Japanese empire and the politics of the marital family, 1919-1945 (Mid-term review seminar)

poster from the Marriage Hygiene Exhibition in Tokyo in 1933

Event details

PhD Seminar

Date & time

Thursday 25 July 2019
2.30pm–4.00pm

Venue

Basham Room (Baldessin Precinct Building)

Speaker

Alison Darby

Contacts

Alison Darby

Alison Darby will present her mid term review seminar on "Japanese empire and the politics of the marital family, 1919-1945".

In 1941 the Japanese state announced two sets of awards celebrating the ideal marital family. The first, presented by the Ministry of Health and Welfare, celebrated ‘eugenic marriages’ as defined by the health, fertility and assumed racial purity of its Japanese recipients. The second, awarded by the Government General in Korea, celebrated Japanese–Korean interracial marriages. Both these awards recognised marriage as a service to the empire, however the vision of the idealised marital family that they presented was markedly different. This dissertation will take the co-existence of these two discourses on eugenic marriage and interethnic marriage, each supported by different government ministries, as its point of departure. It then asks how, and why, these competing discourses gained influence within the Japanese state and among intellectuals. It further considers what this may indicate about how the future of the empire—and the marital family that would best serve it—was being conceptualised. It argues that this history of conflict over idealised marriage cautions against concluding that the Japanese state had a coherent racial ideology that clearly emphasised either racial purity or, on the other hand, assimilation. Rather, the debate over the ideal marital family remained fundamentally unresolved until the postwar period.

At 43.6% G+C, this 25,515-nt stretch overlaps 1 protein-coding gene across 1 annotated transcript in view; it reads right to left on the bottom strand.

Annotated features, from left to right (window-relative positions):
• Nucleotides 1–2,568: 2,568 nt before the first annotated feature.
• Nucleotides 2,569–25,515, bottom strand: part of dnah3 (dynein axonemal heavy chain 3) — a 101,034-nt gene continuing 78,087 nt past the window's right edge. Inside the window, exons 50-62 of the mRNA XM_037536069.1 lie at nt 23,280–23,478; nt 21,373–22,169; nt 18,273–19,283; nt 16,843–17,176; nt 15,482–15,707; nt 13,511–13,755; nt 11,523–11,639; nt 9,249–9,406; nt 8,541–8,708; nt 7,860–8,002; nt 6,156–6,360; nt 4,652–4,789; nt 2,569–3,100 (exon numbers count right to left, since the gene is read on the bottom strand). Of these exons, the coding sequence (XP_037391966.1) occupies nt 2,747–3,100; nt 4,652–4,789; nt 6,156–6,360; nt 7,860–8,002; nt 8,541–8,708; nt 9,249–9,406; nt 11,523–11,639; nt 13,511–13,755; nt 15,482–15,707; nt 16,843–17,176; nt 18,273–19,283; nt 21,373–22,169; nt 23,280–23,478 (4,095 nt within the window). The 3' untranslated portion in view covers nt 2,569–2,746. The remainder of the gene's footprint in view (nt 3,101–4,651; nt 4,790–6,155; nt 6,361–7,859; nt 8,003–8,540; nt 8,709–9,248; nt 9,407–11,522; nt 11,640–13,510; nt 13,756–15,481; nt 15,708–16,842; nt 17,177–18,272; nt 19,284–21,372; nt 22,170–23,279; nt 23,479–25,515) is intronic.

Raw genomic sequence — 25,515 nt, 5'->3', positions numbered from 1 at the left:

Alison J. Darby is a doctoral candidate in East Asian Studies at the School of Culture, History and Language at The Australian National University. Her doctoral research focuses on eugenic ideology and interethnic marriage in the Japanese empire from 1919 to 1945.

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